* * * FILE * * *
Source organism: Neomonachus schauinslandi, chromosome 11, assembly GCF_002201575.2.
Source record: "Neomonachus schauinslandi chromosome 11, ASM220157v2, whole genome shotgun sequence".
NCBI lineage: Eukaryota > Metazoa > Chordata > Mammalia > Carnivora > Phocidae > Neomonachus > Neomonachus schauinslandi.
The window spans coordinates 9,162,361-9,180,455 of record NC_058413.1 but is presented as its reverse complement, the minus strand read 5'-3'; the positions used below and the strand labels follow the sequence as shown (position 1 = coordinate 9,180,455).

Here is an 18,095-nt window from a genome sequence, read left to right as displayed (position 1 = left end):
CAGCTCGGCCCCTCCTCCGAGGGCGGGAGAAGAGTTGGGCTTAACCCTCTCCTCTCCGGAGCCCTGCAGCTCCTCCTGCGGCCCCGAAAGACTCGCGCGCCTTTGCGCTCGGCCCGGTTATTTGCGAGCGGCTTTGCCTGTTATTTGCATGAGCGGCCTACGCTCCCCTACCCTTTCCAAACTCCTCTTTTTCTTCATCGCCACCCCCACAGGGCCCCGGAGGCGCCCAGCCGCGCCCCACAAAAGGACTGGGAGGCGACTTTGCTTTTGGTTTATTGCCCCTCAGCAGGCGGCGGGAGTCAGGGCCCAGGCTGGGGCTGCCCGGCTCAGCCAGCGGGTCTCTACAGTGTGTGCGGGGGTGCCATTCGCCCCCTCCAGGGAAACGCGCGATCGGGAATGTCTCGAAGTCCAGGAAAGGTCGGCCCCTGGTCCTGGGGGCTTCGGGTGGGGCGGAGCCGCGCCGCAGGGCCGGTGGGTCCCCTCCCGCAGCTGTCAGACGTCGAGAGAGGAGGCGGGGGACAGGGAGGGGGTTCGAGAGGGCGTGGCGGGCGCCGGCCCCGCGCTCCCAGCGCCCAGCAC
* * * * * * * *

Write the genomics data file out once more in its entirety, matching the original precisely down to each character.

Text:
Source organism: Neomonachus schauinslandi, chromosome 11, assembly GCF_002201575.2.
Source record: "Neomonachus schauinslandi chromosome 11, ASM220157v2, whole genome shotgun sequence".
NCBI lineage: Eukaryota > Metazoa > Chordata > Mammalia > Carnivora > Phocidae > Neomonachus > Neomonachus schauinslandi.
The window spans coordinates 9,162,361-9,180,455 of record NC_058413.1 but is presented as its reverse complement, the minus strand read 5'-3'; the positions used below and the strand labels follow the sequence as shown (position 1 = coordinate 9,180,455).

Here is an 18,095-nt window from a genome sequence, read left to right as displayed (position 1 = left end):
CAGCTCGGCCCCTCCTCCGAGGGCGGGAGAAGAGTTGGGCTTAACCCTCTCCTCTCCGGAGCCCTGCAGCTCCTCCTGCGGCCCCGAAAGACTCGCGCGCCTTTGCGCTCGGCCCGGTTATTTGCGAGCGGCTTTGCCTGTTATTTGCATGAGCGGCCTACGCTCCCCTACCCTTTCCAAACTCCTCTTTTTCTTCATCGCCACCCCCACAGGGCCCCGGAGGCGCCCAGCCGCGCCCCACAAAAGGACTGGGAGGCGACTTTGCTTTTGGTTTATTGCCCCTCAGCAGGCGGCGGGAGTCAGGGCCCAGGCTGGGGCTGCCCGGCTCAGCCAGCGGGTCTCTACAGTGTGTGCGGGGGTGCCATTCGCCCCCTCCAGGGAAACGCGCGATCGGGAATGTCTCGAAGTCCAGGAAAGGTCGGCCCCTGGTCCTGGGGGCTTCGGGTGGGGCGGAGCCGCGCCGCAGGGCCGGTGGGTCCCCTCCCGCAGCTGTCAGACGTCGAGAGAGGAGGCGGGGGACAGGGAGGGGGTTCGAGAGGGCGTGGCGGGCGCCGGCCCCGCGCTCCCAGCGCCCAGCAC